At a recent Delta County Commissioners meeting, the Cocker Kids Foundation received kudos from Delta County Health and Human Services Director Chuck Lemoine. Lemoine first talked about how, in a meeting years ago with Joe and Pam Cocker, the County came to be an agent for the Foundation.
Recently, the Paonia-based Citizens for a Healthy Community, along with nearly 30 other organizations, wrote to the Bureau of Land Management, requesting that the agency comply with a recent legal ruling and release the names of all lease parcel nominators to the public. KVNF’s Marty Durlin has more.
Since Delta County Commissioners gave conditional approval to Western Slope Layers’ cage-free chicken farm in August 2011, the hen-laying facility on Powell Mesa has been in and out of district court and the commissioners’ hearing room ten times. At issue: the compatibility of the facility with the surrounding neighborhood; its impact on neighbors’ health and real estate values; the ability of the county to properly monitor the situation; and what regulations actually apply to the facility. A similar hen-laying operation is proposed for Redlands Mesa.
Delta County Commissioners recently approved a $15,000 study to be performed by Ken Kolm Hydrologic System Analysis that will provide a baseline for the state of groundwater in the North Fork Valley.
Environmental Health Director Ken Nordstrom presented a contract for commissioners to sign, launching the second phase of a groundwater study for the county. The first phase covered the Oak Mesa area and the second will address the North Fork.
Nearly 500 species of birds make their way through Colorado or live here year-around – and chances are local birder and author Evelyn Horn knows them. In the second report of a two-part series, KVNF’s Marty Durlin talked to Horn about the general decline of birds in a world where human population and activity is on the rise.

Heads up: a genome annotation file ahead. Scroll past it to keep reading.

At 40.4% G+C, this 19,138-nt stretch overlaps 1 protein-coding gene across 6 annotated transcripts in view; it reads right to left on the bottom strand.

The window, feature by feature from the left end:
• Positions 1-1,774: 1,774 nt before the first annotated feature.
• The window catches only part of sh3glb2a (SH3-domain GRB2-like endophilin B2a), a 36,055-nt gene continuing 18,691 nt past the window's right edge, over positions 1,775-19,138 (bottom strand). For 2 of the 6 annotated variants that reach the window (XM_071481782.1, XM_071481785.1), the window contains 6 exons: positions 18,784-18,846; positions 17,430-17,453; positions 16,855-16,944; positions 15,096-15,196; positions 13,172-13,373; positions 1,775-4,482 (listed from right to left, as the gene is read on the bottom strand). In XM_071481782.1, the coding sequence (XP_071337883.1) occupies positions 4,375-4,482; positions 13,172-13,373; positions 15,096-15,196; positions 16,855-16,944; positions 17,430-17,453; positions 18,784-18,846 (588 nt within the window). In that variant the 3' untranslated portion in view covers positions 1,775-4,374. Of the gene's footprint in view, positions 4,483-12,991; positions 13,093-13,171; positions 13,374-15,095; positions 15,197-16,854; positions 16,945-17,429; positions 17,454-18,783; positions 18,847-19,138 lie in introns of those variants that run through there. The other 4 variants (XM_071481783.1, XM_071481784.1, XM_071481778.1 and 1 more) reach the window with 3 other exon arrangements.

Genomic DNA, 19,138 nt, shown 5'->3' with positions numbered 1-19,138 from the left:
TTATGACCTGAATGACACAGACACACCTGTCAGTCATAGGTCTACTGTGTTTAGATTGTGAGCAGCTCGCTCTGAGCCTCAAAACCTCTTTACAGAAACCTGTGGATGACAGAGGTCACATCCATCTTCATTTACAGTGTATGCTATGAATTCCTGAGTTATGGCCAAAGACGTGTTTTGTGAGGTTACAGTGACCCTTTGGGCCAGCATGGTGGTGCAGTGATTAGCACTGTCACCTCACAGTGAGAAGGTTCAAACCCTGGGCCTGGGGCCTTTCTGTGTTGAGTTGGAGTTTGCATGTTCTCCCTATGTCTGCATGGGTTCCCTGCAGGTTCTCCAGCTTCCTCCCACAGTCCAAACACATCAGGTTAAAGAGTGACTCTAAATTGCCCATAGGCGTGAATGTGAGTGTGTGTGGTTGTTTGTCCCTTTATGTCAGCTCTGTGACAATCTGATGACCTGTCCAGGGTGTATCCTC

I asked her what she could say about the state of birds, whether climate change is impacting them, and certainly human activity as Evy has talked about. How would she characterize their condition?
Third Street from Grand Avenue to the Paonia Public Library is bumpy and dusty. Broken sewer pipes were repaired beneath the road, and the Town is getting bids for patching, repaving or possibly using concrete to repair the street.
Sidewalks all over town have "cliffs" -- mostly due to cottonwood tree roots.
Anyone familiar with Paonia knows that the streets are in bad shape, especially along one four-block stretch on Third Street between Grand Avenue and the public library.
It’s not only the streets that are bumpy in Paonia. The last year has been an up-and-down ride for Paonia’s mayor. From the BLM’s decision to offer and then withdraw lease parcels in the North Fork, to the guilty plea entered by the town’s former employee for embezzling some $400,000 from the public coffers, there has been no shortage of drama. But what about the streets?